Coors put its slogan, "Turn it loose," into Spanish, where it was read as
"Suffer from diarrhea."
Clairol introduced the "Mist Stick," a curling iron, into German only to find
out that "mist" is slang for manure. Not too many people had use for the
When Gerber started selling baby food in Africa, they used the same packaging as in the
US, with the beautiful baby on the label. Later they learned that in Africa, companies
routinely put pictures on the label of what's inside, since most people can't read
The name Coca-Cola in China was first rendered as Ke- kou-ke-la. Unfortunately, the Coke
company did not discover until after thousands of signs had been printed that the phrase
means "bite the wax tadpole" or "female horse stuffed with wax"
depending on the dialect. Coke then researched 40,000 Chinese characters and found a close
phonetic equivalent, "ko-kou-ko-le," which can be loosely translated as
"Happiness in the mouth."
In Taiwan, the translation of the Pepsi slogan "Come alive with the Pepsi
Generation" came out as "Pepsi will bring your ancestors back from the
Also in Chinese, the Kentucky Fried Chicken slogan "finger- lickin' good" came
out as "eat your fingers off."
The American slogan for Salem cigarettes, "Salem - Feeling Free," got
translated in the Japanese market into "When smoking Salem, you feel so refreshed
that your mind seems to be free and empty."
Scandinavian vacuum manufacturer Electrolux used the following in an American ad campaign:
"Nothing sucks like an Electrolux."
When General Motors introduced the Chevy Nova in South America, it was apparently unaware
that "no va" means "it won't go." After the company figured out why it
wasn't selling any cars, it renamed the car in its Spanish markets to the Caribe.
Ford had a similar problem in Brazil when the Pinto flopped. The company found out that
Punto was Brazilian slang for "tiny male genitals". Ford pried all the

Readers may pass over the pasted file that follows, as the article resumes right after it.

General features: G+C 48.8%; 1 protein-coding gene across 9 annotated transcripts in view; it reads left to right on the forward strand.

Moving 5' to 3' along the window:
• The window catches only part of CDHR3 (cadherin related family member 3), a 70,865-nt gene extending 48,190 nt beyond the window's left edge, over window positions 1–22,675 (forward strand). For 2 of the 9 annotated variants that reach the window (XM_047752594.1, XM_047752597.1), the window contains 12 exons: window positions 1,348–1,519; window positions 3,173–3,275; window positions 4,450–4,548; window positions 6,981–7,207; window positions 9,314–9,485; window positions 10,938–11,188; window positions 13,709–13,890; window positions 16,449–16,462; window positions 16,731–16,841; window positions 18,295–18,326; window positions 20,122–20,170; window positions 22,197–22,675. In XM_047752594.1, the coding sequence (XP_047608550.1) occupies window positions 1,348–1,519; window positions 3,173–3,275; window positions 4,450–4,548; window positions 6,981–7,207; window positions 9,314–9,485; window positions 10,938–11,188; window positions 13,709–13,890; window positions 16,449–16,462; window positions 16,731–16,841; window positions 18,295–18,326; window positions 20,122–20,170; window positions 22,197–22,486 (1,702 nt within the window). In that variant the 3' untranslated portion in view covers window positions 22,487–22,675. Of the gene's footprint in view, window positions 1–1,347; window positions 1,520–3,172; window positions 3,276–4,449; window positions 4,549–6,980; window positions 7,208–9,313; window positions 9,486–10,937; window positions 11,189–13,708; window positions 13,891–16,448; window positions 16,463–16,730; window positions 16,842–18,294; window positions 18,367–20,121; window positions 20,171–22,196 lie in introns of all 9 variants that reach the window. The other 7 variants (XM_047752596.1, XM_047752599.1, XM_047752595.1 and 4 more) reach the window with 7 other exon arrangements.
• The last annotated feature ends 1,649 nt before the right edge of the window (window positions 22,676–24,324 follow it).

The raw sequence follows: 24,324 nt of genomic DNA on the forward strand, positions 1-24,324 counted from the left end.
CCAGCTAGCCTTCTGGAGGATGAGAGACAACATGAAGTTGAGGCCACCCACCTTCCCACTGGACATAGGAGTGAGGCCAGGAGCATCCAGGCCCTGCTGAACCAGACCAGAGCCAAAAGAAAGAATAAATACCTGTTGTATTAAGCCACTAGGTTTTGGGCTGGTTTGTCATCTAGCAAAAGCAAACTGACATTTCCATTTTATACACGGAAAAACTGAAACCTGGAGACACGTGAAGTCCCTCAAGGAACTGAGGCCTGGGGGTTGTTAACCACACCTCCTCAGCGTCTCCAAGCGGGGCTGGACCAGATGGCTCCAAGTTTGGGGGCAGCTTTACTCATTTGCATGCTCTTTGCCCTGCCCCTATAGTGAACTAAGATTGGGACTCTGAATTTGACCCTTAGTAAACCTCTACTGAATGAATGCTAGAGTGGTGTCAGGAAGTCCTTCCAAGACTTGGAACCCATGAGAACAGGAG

nameplates off and substituted Corcel, which means horse.
When Parker Pen marketed a ballpoint pen in Mexico, its ads were supposed to say "It
won't leak in your pocket and embarrass you." However, the company's mistakenly
thought the Spanish word "embarazar" meant embarrass. Instead the ads said that
"It won't leak in your pocket and make you pregnant."
An American T-shirt maker in Miami printed shirts for the Spanish market which promoted
the Pope's visit. Instead of the desired "I Saw the Pope" in Spanish, the shirts
proclaimed "I Saw the Potato."
Chicken-man Frank Perdue's slogan, "It takes a tough man to make a tender
chicken," got terribly mangled in another Spanish translation. A photo of Perdue with
one of his birds appeared on billboards all over Mexico with a caption that explained
"It takes a hard man to make a chicken aroused."
Hunt-Wesson introduced its Big John products in French Canada as Gros Jos before finding
out that the phrase, in slang, means "big breasts." In this case, however, the
name problem did not have a noticeable effect on sales.
Colgate introduced a toothpaste in France called Cue, the name of a notorious porno mag.
In Italy, a campaign for Schweppes Tonic Water translated the name into Schweppes Toilet
Japan's second-largest tourist agency was mystified when it entered English-speaking
markets and began receiving requests for unusual sex tours. Upon finding out why, the
owners of Kinki Nippon Tourist Company changed its name.